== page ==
We need to use this moment as a clarion call for climate action. The Inflation Reduction Act passed last year by Democrats in Congress is an important first step, and it is the most significant set of climate investments in our history. It will put us on the right track to hit key emissions reduction goals, limiting the carbon we put into our atmosphere and, in turn, the damage that carbon does to our climate. But we know we can’t stop here and need to do more to tackle the real and present danger of climate change.
So, to end this on a positive note, change is on the horizon. It looks like a respite from rain for Californians is in the future. It’s supposed to get much drier across large swaths of the state beginning this week. While some things, like the lives lost, will never be recovered, hopefully some people can begin to recover their homes and businesses as the weather dries out.
If there’s anything else you’d like us to cover on the pod, hit us up on Twitter @TheTentPod, that’s @TheTentPod. And please let us know what you think of the show. You can rate and review us wherever you’re streaming from, and we really appreciate your feedback. Stick around for our interview with Ravi Gupta in just a beat.
Gibbs Léger: Ravi Gupta is a host of the “Majority 54” podcast as well as a podcast called “Lost Debate.” He’s the founder of Arena, an organization that trains and supports candidates and political campaign staff. He also co-founded Second Chance Studios, a media company that exclusively employs the formerly incarcerated. He held a number of roles in former President Obama’s first campaign and first term, including assistant to David Axelrod and Susan Rice.
Ravi, thank you so much for joining us on “The Tent” today.
Ravi Gupta: Happy to be here.
Gibbs Léger: So, we’re a few weeks into the new year and the new Congress. I want to start and ask you: What are you looking forward to from this upcoming Congress? Is there anything you think this particular Congress can get done with MAGA Republicans and Kevin McCarthy in charge of the House?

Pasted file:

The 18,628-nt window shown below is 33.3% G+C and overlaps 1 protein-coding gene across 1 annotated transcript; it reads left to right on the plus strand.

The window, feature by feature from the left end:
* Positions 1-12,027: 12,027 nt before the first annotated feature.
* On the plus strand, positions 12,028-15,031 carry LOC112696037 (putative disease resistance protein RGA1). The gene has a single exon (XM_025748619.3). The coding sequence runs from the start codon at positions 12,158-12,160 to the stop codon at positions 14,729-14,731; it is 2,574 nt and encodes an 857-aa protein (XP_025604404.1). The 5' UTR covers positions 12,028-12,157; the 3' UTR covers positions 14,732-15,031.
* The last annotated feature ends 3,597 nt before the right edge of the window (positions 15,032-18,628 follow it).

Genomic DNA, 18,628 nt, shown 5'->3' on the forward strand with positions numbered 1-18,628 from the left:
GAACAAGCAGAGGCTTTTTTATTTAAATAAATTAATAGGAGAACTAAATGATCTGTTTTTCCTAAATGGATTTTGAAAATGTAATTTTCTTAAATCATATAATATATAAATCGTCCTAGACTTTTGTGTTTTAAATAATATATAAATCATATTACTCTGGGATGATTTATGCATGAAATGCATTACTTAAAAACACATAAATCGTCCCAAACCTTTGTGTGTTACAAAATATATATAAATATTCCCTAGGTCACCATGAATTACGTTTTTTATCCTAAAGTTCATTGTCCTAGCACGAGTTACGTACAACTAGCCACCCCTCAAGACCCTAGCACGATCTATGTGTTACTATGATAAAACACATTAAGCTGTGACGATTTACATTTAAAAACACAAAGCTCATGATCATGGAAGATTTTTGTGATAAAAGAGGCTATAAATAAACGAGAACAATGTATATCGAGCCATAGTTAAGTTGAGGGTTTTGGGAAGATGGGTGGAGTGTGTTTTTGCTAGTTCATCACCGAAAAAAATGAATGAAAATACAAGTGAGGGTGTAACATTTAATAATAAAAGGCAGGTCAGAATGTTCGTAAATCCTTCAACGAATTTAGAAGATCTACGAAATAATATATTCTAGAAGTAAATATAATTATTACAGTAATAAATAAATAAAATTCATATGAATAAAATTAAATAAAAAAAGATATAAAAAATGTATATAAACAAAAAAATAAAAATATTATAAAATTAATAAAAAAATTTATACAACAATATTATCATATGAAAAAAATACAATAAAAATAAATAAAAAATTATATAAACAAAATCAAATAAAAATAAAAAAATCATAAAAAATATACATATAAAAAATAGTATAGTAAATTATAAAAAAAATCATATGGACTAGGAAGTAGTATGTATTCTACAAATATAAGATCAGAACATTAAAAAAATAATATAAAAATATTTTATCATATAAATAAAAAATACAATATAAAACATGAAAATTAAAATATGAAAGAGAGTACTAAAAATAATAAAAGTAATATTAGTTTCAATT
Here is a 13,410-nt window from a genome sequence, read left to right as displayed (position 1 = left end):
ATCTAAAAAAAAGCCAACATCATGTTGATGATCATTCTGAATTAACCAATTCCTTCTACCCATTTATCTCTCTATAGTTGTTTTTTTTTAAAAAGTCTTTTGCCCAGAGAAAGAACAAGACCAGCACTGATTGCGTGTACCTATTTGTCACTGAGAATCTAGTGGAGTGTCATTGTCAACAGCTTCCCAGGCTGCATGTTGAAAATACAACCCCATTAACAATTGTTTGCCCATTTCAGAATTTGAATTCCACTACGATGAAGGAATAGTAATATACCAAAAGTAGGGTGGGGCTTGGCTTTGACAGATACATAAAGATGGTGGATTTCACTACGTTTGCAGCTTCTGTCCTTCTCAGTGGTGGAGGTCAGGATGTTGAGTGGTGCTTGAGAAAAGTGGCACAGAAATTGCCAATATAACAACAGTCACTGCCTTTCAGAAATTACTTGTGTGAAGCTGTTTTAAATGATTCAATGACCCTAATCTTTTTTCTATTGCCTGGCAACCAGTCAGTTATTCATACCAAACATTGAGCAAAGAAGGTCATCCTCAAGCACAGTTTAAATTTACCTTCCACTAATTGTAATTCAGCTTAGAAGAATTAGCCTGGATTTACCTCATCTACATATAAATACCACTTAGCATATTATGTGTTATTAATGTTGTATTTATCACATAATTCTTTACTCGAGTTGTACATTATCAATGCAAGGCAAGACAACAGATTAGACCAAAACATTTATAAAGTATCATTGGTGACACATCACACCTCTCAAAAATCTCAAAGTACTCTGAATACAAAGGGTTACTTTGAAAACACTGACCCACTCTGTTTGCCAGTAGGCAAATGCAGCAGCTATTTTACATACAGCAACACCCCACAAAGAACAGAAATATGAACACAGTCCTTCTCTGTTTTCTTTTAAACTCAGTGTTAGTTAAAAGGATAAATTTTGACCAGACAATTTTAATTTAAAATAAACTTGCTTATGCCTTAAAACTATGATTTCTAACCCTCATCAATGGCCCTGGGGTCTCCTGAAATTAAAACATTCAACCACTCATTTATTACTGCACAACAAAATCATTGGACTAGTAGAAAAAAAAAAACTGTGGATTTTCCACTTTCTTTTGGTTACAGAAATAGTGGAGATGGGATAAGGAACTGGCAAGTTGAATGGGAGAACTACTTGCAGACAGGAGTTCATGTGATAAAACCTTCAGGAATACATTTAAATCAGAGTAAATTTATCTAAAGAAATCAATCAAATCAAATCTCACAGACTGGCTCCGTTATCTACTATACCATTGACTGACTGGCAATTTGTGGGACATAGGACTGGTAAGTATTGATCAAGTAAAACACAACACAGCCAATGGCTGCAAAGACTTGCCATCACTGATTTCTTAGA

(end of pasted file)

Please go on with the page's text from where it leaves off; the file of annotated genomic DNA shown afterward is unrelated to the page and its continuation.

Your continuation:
Gupta: I mean, the unfortunate answer is the outlook is pretty bleak right now because of the nature of this Congress. It’s not just that Republicans took over, but that a particularly weak speaker with some pretty fringe characters in leadership have ascended on the scene. So, obviously, the starting point is—the expectations are pretty low coming in. And the good news is that the past two years have been pretty fruitful. Like, the lists of legislation that Biden, and the Democrats, and the Senate, and the House passed are tremendous—even some stuff that we don’t really talk a lot about, like the CHIPS Act for instance, the semiconductor bill. There’s just so much that Biden can take credit for, and that’s typical of presidents. That’s why we have this sort of cliche around the first 100 days, which I think has become the first 200 days or whatever. Biden has been very productive. So, he has a lot to run on. He made a lot of progress.
So, where can we look for possible areas where we can actually pass anything? Well, obviously we need to get this debt ceiling figured out. And all signs are that McCarthy is going to be very difficult to deal with on that, but my hope and expectation is we’ve got to solve that or the U.S. defaults. And so, it’s going to be a lot of pressure on McCarthy to solve that. And I think that the pressure within his caucus—this isn’t a bill to pass, but one thing I’m looking forward to is that his leadership will unravel if he really pushes too hard on the debt ceiling because he does have—I wouldn’t use the term “moderate,” but—the Nancy-Mace-style Republicans who are already getting really frustrated by the concessions that McCarthy made. I think if he pushes the U.S. to the brink of default, you could see those less-fringe characters in the GOP turn on him. So, that’s one thing I’m looking forward to.
Two is that there are these areas where the people who fashion themselves as populists in the Republican Party, like [Sen.] Josh Hawley (MO), who—I say “fashion themselves as populists,” I wouldn’t give them the credit as being populists—there’s areas where there could be some legislation that holds corporations accountable. I’m not holding my breath, but that’s where I would be putting my energy. Can we revise the copyright laws? Can we strengthen antitrust? Can we support Lina Khan in her efforts to ban noncompete agreements? These are some of the things that are less in the news, but I think, given the weird nature of Trump-y Republicans and how they at least claim that they want to stand up to corporate America, let’s see if they’re serious about that.
Gibbs Léger: So, I want to touch on something you mentioned in terms of what Biden and the Democrats did in the last two years. So, you mentioned the CHIPS and Science Act, which—you’re right—people don’t talk about that enough; the Inflation Reduction Act; infrastructure; and more. So, to your point, how do Democrats in Congress and the administration make sure that Americans receive the benefits and that they’re aware of where they came from? Because you already see a lot of folks who “voted no, are taking the dough”—Republicans, I mean. How do Democrats ensure that the American people actually feel the things that have happened in the last two years and then understand where they came from?